Our experience is that every distribution channel has a role to play. Even in the most sophisticated market you will find agents and brokers.

Agents will still be an important channel but our job is to digitise the process so that customers can complete the buying of insurance produces directly on digital devices.

Costs are lower when there is no person involved in the middle. So, the more customers can start buying insurance products directly, the faster we can realise lower prices.

The young population want a retouch on the traditional insurance products. How prepared are you to handle this segment?

We are usually open to testing and rolling out new products. There is a twist in how young people want to buy insurance.

There is a shift to shorter duration insurance and periodic payments. But the underlying nature of risks does not change.

The young population wants to have slightly more in small packaging which can be achieved through automation of processes.

There is room to explore areas such as weekly or monthly insurance and also to insurer on usage such as insuring somebody only when they drive the car; not when it is parked.

Is there a need for fresh capital to start off this deal given Allianz is on top of the world and Jubilee on top of East and Central Africa?

Both Jubilee and Allianz have more than sufficient capital to individually operate general insurance so there is no immediate need for fresh capital.

The partnership is about bringing together knowledge so that one plus one becomes more than two.

Price undercutting is on the lips of many insurers in Kenya. Any way out of this?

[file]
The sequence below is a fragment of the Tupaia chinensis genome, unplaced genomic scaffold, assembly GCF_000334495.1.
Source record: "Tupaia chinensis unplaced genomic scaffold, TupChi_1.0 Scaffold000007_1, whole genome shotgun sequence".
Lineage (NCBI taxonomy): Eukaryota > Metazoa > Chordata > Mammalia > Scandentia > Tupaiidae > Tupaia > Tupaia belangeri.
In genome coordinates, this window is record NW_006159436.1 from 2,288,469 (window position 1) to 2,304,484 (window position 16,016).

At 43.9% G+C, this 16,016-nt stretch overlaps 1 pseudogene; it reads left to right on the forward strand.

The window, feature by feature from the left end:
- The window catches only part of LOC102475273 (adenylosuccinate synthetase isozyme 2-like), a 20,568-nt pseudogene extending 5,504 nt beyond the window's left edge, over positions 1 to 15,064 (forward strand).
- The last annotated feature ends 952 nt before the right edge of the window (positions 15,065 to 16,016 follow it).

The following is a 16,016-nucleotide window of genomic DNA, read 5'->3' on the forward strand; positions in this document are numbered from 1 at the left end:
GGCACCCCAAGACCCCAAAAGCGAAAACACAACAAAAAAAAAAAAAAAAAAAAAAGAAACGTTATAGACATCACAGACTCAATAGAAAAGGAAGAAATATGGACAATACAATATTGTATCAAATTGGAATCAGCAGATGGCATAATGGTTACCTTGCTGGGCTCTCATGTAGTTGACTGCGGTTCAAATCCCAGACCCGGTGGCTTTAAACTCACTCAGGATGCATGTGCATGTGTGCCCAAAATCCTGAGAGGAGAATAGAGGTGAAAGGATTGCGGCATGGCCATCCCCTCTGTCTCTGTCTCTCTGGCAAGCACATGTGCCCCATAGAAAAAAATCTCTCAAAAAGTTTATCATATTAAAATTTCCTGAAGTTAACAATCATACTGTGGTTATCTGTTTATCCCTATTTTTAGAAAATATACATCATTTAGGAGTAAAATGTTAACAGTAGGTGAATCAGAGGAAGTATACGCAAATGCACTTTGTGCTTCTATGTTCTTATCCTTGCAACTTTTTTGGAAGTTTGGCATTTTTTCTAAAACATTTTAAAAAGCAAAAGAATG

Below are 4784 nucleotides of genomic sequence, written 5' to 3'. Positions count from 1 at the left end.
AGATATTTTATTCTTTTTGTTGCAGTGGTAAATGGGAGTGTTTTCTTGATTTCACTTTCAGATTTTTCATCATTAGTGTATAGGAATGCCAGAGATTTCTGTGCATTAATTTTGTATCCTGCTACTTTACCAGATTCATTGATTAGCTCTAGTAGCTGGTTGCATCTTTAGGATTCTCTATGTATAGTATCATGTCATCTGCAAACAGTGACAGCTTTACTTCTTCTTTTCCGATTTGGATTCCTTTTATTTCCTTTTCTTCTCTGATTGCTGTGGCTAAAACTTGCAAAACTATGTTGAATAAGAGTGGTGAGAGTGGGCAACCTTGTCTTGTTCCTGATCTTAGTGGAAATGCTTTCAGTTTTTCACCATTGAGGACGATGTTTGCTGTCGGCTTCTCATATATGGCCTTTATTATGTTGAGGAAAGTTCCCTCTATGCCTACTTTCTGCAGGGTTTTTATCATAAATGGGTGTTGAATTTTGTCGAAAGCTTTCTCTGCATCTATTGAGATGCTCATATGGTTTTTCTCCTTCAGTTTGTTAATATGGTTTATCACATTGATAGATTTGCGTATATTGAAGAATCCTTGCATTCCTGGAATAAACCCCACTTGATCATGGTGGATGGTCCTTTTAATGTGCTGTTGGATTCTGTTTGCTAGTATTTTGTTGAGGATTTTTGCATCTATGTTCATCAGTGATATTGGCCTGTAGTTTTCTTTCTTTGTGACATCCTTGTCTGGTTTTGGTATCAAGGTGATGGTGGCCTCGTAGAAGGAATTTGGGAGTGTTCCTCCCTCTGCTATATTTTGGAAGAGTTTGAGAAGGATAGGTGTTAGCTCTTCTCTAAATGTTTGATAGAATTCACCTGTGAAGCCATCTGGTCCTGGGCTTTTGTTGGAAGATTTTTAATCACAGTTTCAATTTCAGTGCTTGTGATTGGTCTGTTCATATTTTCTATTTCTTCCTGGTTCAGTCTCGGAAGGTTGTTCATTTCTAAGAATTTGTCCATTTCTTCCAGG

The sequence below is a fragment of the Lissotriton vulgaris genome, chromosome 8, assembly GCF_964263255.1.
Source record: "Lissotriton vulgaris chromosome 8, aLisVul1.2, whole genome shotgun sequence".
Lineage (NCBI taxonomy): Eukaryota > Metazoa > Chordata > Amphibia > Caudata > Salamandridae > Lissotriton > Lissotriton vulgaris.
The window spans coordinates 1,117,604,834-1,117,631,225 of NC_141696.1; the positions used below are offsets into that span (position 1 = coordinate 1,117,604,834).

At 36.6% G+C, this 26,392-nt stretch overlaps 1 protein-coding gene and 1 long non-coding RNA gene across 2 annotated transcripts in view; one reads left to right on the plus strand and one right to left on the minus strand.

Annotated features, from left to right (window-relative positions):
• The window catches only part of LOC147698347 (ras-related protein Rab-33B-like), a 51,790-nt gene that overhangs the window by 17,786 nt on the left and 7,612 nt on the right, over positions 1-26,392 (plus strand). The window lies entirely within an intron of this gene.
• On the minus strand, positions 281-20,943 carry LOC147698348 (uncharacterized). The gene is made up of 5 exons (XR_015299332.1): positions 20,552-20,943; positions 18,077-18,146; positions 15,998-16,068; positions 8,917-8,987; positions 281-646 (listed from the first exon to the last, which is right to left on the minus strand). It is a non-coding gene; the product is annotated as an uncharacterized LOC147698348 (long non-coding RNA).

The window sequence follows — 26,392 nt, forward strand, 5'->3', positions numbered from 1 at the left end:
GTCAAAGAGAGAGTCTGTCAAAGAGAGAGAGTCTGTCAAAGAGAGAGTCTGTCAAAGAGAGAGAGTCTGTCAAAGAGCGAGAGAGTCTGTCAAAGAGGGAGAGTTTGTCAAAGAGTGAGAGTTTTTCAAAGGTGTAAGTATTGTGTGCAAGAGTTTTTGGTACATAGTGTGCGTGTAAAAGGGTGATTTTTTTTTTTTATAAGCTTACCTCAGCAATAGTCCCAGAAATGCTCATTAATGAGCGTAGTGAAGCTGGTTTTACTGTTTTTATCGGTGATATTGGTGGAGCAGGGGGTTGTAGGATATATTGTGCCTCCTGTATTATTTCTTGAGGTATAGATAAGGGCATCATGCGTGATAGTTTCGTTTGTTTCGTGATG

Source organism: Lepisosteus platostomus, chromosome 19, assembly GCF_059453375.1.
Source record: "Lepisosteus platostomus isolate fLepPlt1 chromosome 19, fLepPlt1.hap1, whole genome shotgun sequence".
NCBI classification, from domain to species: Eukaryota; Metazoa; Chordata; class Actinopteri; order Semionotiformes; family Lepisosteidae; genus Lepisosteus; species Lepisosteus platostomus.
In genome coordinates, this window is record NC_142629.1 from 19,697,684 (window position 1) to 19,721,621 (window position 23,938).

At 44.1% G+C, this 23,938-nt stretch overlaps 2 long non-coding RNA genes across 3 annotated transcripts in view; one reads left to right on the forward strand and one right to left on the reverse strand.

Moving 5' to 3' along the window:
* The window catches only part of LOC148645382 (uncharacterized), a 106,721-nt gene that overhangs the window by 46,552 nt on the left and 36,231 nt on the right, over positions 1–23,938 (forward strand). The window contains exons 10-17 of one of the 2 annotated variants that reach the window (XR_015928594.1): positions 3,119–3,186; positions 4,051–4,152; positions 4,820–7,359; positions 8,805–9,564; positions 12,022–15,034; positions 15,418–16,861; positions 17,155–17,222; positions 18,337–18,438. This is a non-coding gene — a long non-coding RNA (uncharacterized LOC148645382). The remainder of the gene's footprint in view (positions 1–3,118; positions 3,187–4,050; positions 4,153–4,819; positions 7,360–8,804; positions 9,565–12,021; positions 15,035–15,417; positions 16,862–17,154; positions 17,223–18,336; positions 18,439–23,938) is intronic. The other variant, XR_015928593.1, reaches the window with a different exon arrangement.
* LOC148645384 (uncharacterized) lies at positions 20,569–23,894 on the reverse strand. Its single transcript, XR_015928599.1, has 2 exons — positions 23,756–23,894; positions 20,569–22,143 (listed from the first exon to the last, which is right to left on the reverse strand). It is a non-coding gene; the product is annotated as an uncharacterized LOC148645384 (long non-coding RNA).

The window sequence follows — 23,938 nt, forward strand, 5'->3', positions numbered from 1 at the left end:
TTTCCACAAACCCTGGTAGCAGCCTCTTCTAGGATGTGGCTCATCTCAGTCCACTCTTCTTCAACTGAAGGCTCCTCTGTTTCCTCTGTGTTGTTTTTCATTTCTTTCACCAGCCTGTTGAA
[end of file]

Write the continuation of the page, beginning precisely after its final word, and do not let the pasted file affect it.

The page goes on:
Price undercutting is a reflection that the costs of insurance are so high that people are complaining about prices going down. So, addressing costs will address pricing.

As Kenyan continues to undergo the path of competition, there will be a competition on prices based on different risk judgments.

Both Allianz and Jubilee are still on geographical expansion mission. How do you intend to avoid turning into competitors?

We are quite committed as partners to do our best efforts. There will be markets such as Ethiopia that we will consider entering jointly.

We have a very open channel of communication with Jubilee team and if we see opportunities where we are all interested we will figure out how to do it together.

You sold stakes in places such as Benin, Burkina Faso and Mali. Does this talk to a challenging business environment in West Africa?

We exited these businesses for regulatory reasons. The Conférence Interafricaine des Marchés d’Assurances (CIMA) zone quintupled capital requirements from 1 billion CFS franc.

(CIMA is an insurance oversight body for 15 countries in Francophone Africa).

In some markets, we realised we were to have more capital than the entire market size. The return on equity was not going to be sensible.

Kenya is relatively far ahead on regulations than most African countries on regulations. We have good respect for the market.